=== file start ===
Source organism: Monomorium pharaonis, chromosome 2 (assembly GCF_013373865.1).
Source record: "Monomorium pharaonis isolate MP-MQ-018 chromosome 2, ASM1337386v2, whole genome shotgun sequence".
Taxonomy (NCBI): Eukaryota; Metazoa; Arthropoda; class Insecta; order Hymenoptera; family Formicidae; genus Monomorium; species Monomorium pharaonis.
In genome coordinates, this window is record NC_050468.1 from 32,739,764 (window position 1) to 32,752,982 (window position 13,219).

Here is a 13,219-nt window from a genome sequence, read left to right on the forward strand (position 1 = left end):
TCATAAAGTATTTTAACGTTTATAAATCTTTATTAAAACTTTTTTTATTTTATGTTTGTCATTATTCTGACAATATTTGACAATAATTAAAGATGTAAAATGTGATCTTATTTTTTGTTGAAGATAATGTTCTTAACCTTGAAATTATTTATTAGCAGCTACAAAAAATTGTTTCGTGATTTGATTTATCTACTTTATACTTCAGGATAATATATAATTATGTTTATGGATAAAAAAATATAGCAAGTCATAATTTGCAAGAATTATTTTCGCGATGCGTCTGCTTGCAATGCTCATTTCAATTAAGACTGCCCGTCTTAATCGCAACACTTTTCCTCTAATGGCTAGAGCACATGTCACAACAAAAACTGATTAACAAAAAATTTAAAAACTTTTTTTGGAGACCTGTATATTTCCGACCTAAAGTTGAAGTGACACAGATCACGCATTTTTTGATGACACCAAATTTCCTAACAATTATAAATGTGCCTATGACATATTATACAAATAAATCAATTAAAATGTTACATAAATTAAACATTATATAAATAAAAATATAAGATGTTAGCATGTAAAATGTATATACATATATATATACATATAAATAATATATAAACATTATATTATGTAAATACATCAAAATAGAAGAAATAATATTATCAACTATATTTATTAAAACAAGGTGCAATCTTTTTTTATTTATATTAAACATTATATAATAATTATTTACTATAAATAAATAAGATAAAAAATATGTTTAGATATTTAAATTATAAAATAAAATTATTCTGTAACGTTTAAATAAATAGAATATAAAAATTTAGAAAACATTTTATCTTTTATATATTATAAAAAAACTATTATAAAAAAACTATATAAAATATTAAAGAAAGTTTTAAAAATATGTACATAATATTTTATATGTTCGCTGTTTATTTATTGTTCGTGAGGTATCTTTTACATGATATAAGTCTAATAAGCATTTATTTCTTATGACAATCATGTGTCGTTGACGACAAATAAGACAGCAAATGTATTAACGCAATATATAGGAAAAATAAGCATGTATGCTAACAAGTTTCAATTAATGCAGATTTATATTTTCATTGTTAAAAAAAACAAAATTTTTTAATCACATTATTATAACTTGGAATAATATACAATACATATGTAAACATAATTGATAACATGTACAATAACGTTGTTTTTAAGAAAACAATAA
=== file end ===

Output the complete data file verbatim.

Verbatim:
Source organism: Monomorium pharaonis, chromosome 2 (assembly GCF_013373865.1).
Source record: "Monomorium pharaonis isolate MP-MQ-018 chromosome 2, ASM1337386v2, whole genome shotgun sequence".
Taxonomy (NCBI): Eukaryota; Metazoa; Arthropoda; class Insecta; order Hymenoptera; family Formicidae; genus Monomorium; species Monomorium pharaonis.
In genome coordinates, this window is record NC_050468.1 from 32,739,764 (window position 1) to 32,752,982 (window position 13,219).

Here is a 13,219-nt window from a genome sequence, read left to right on the forward strand (position 1 = left end):
TCATAAAGTATTTTAACGTTTATAAATCTTTATTAAAACTTTTTTTATTTTATGTTTGTCATTATTCTGACAATATTTGACAATAATTAAAGATGTAAAATGTGATCTTATTTTTTGTTGAAGATAATGTTCTTAACCTTGAAATTATTTATTAGCAGCTACAAAAAATTGTTTCGTGATTTGATTTATCTACTTTATACTTCAGGATAATATATAATTATGTTTATGGATAAAAAAATATAGCAAGTCATAATTTGCAAGAATTATTTTCGCGATGCGTCTGCTTGCAATGCTCATTTCAATTAAGACTGCCCGTCTTAATCGCAACACTTTTCCTCTAATGGCTAGAGCACATGTCACAACAAAAACTGATTAACAAAAAATTTAAAAACTTTTTTTGGAGACCTGTATATTTCCGACCTAAAGTTGAAGTGACACAGATCACGCATTTTTTGATGACACCAAATTTCCTAACAATTATAAATGTGCCTATGACATATTATACAAATAAATCAATTAAAATGTTACATAAATTAAACATTATATAAATAAAAATATAAGATGTTAGCATGTAAAATGTATATACATATATATATACATATAAATAATATATAAACATTATATTATGTAAATACATCAAAATAGAAGAAATAATATTATCAACTATATTTATTAAAACAAGGTGCAATCTTTTTTTATTTATATTAAACATTATATAATAATTATTTACTATAAATAAATAAGATAAAAAATATGTTTAGATATTTAAATTATAAAATAAAATTATTCTGTAACGTTTAAATAAATAGAATATAAAAATTTAGAAAACATTTTATCTTTTATATATTATAAAAAAACTATTATAAAAAAACTATATAAAATATTAAAGAAAGTTTTAAAAATATGTACATAATATTTTATATGTTCGCTGTTTATTTATTGTTCGTGAGGTATCTTTTACATGATATAAGTCTAATAAGCATTTATTTCTTATGACAATCATGTGTCGTTGACGACAAATAAGACAGCAAATGTATTAACGCAATATATAGGAAAAATAAGCATGTATGCTAACAAGTTTCAATTAATGCAGATTTATATTTTCATTGTTAAAAAAAACAAAATTTTTTAATCACATTATTATAACTTGGAATAATATACAATACATATGTAAACATAATTGATAACATGTACAATAACGTTGTTTTTAAGAAAACAATAA